1985: Making TEXT ADVENTURE Games | Micro Live | Retro Gaming | BBC Archive

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Fred Harris goes behind the scenes at Boston software company Infocom. The developer has enjoyed great success with its line of text adventure games – the likes of Zork, Planetfall, Enchanter, and The Hitchhiker’s Guide to the Galaxy – which eschew graphics in favour of a simple text display, and arcade gameplay in favour of what the company calls ‘interactive fiction’.

Game designer Dave Liebling – one of Infocom’s founder members – is currently putting the finishing touches to a new game called Spellbreaker. He explains the processes that go in to making a good text-adventure game.

This clip is from Micro Live, originally broadcast 29 November, 1985.

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88 Comments

  1. Interesting seeing how much programming has changed since 1985. That part where he's looking at the code, trying to figure out the bug, and thinking it ought to work, is rather relatable.

  2. "Why is it not terminating? It really ought to work"
    I see programming hasn't changed a bit.

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    Enjoy Sunshine and Please be Vegan, no animal’s eggs, animal’s milk, animal’s cheese, animal’s butter, and insect’s honey. Return to the original owner 1 by 1: return every animal and insect 1 by 1, every bite of meat, every drop of blood, every drop of soup, every bone, every bone marrow, and every skin. I’m sorry. Thank you.🥬🥗🌽🥕🥦🥥🥑🍓🍇🍌🍎🍐🍑🥭🍅🥒🍉❤️🌞🌈👼❤️🏖.

  4. Had to save this to watch later you just know I need to see this

  5. When I first invented the computer, I didn't expect it to end up like this!

  6. For a laugh I had a go at hand-coding a text adventure for the 16K Spectrum and ZX81 last year so I can understand the section about how simple they are to port; essentially just a different set of IO routines. Obviously it's a bit more involved if you're changing the CPU but the core game remains the same

  7. Who the hell put a thumbs down on this video!?? Must be a grue.

  8. We played these on VAX 11/780s back in the day

  9. I have only played Zork, though I didn't get far.

  10. A great lost artform, the text adventure. Where the graphics are formed in your mind and not in a huge GPU with a cooling system. Watching I figured I must have played at least one of their games and looked them up and it turns out I don’t think I have played a single one, which is a great shame.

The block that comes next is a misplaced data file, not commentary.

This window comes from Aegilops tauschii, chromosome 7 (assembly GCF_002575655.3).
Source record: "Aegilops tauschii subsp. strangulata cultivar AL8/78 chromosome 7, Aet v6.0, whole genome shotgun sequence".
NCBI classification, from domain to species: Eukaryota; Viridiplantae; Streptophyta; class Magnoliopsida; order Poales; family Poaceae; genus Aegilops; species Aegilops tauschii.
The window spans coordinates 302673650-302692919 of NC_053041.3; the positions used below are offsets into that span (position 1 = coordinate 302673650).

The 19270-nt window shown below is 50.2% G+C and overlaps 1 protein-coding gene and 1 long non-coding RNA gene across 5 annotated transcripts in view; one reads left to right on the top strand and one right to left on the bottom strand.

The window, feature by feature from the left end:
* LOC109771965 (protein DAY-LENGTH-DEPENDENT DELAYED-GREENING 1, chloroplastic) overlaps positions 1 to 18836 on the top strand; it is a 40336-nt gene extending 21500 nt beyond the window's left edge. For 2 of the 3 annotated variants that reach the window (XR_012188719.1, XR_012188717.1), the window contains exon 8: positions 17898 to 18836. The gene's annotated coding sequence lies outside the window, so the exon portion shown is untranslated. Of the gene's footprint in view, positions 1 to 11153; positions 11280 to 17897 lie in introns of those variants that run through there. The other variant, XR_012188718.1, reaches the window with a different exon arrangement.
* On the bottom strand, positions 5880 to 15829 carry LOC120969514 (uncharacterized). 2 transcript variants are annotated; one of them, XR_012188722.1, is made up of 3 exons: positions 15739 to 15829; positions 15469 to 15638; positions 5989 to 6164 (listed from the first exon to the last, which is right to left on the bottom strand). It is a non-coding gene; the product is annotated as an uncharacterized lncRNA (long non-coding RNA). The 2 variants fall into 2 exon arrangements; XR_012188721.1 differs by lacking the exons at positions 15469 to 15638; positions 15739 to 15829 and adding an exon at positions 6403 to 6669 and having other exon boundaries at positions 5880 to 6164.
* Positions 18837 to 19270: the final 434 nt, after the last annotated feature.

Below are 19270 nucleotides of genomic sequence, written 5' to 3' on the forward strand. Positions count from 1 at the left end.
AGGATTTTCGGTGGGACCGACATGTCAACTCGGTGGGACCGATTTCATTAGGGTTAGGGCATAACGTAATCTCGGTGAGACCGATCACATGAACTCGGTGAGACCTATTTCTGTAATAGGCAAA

11. Old VT100 being used there. Memories… of 24 by 80 character screens and 16k max process memory!

  12. Imagine going back in time and showing this programmer a modern day hi-def video game. He'd be blown out of his mind.

  13. This old video footage is a real treasure! Thank you for posting it.

  14. I love this channel so much! Lol the nostalgia from these old fascinating videos is amazing 👏 I wish this was a longer video 😭

  15. Obviously, Zork has been a major influence my entire life… just look at my name. I really do miss Infocom and wish Microsoft who bought Activision after buying Infocom would bring back new text only Zork or Planetfall adventures.

  16. Favorite after Zork was "Nord and Bert couldn't make head or tails of it."

  17. I loved playing this games back in the day…when you had to use your imagination (and probably improve your grammar/typing skills!).

  18. These games were incredibly imaginative and fun to play. I know I spent hundreds of hours playing them on the Commodore 64, Apple ][, and TRS-80. The competitors that used primitive graphics (Sierra Online (Ken and Roberta Williams), Scott Adams) just weren't anywhere near as classy as the pure text games from Infocom. The later ones had more sophisticated parsers that could understand prepositional phrases ("put coin in green slot"), not just VERB NOUN sentences. The illusion of interacting with a live storyteller was strong, in part because of the rich descriptions, and how the programmers seemed to have thought of every off-the-wall thing you might conceivably try. Some games, like Planetfall, contained truly emotionally moving scenes, while almost all of the games had a wry tongue-in-cheek humor to go with the story.